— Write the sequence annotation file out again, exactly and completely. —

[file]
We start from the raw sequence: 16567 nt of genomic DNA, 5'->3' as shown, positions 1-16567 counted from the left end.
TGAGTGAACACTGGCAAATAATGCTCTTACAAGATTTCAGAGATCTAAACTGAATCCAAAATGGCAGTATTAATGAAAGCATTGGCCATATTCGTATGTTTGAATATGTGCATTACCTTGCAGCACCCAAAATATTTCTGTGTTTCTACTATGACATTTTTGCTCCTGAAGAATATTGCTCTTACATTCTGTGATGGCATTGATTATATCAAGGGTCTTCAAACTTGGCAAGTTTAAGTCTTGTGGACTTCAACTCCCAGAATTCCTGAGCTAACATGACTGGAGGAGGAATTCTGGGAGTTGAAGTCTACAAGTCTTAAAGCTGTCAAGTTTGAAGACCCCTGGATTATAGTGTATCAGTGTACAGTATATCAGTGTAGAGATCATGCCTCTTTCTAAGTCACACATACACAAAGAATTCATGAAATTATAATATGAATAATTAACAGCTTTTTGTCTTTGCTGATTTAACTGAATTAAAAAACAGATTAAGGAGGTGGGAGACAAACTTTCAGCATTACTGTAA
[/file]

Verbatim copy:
We start from the raw sequence: 16567 nt of genomic DNA, 5'->3' as shown, positions 1-16567 counted from the left end.
TGAGTGAACACTGGCAAATAATGCTCTTACAAGATTTCAGAGATCTAAACTGAATCCAAAATGGCAGTATTAATGAAAGCATTGGCCATATTCGTATGTTTGAATATGTGCATTACCTTGCAGCACCCAAAATATTTCTGTGTTTCTACTATGACATTTTTGCTCCTGAAGAATATTGCTCTTACATTCTGTGATGGCATTGATTATATCAAGGGTCTTCAAACTTGGCAAGTTTAAGTCTTGTGGACTTCAACTCCCAGAATTCCTGAGCTAACATGACTGGAGGAGGAATTCTGGGAGTTGAAGTCTACAAGTCTTAAAGCTGTCAAGTTTGAAGACCCCTGGATTATAGTGTATCAGTGTACAGTATATCAGTGTAGAGATCATGCCTCTTTCTAAGTCACACATACACAAAGAATTCATGAAATTATAATATGAATAATTAACAGCTTTTTGTCTTTGCTGATTTAACTGAATTAAAAAACAGATTAAGGAGGTGGGAGACAAACTTTCAGCATTACTGTAA